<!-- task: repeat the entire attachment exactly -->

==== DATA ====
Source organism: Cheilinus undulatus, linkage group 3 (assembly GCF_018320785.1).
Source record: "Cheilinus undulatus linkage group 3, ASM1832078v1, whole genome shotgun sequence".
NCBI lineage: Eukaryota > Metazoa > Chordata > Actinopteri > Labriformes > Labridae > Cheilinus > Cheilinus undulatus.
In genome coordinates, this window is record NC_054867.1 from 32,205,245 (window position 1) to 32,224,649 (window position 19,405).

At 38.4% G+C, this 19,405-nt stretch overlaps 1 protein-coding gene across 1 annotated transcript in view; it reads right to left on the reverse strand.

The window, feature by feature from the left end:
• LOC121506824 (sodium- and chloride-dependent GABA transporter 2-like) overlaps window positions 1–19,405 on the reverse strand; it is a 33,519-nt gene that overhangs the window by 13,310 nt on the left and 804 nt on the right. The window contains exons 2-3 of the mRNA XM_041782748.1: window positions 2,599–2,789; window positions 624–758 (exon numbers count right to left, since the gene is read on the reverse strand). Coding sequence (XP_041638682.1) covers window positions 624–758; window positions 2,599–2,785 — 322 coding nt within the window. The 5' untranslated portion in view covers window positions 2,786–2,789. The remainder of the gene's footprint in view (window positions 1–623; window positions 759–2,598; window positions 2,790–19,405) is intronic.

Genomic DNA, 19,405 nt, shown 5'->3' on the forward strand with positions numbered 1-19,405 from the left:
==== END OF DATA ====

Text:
Source organism: Cheilinus undulatus, linkage group 3 (assembly GCF_018320785.1).
Source record: "Cheilinus undulatus linkage group 3, ASM1832078v1, whole genome shotgun sequence".
NCBI lineage: Eukaryota > Metazoa > Chordata > Actinopteri > Labriformes > Labridae > Cheilinus > Cheilinus undulatus.
In genome coordinates, this window is record NC_054867.1 from 32,205,245 (window position 1) to 32,224,649 (window position 19,405).

At 38.4% G+C, this 19,405-nt stretch overlaps 1 protein-coding gene across 1 annotated transcript in view; it reads right to left on the reverse strand.

The window, feature by feature from the left end:
• LOC121506824 (sodium- and chloride-dependent GABA transporter 2-like) overlaps window positions 1–19,405 on the reverse strand; it is a 33,519-nt gene that overhangs the window by 13,310 nt on the left and 804 nt on the right. The window contains exons 2-3 of the mRNA XM_041782748.1: window positions 2,599–2,789; window positions 624–758 (exon numbers count right to left, since the gene is read on the reverse strand). Coding sequence (XP_041638682.1) covers window positions 624–758; window positions 2,599–2,785 — 322 coding nt within the window. The 5' untranslated portion in view covers window positions 2,786–2,789. The remainder of the gene's footprint in view (window positions 1–623; window positions 759–2,598; window positions 2,790–19,405) is intronic.

Genomic DNA, 19,405 nt, shown 5'->3' on the forward strand with positions numbered 1-19,405 from the left: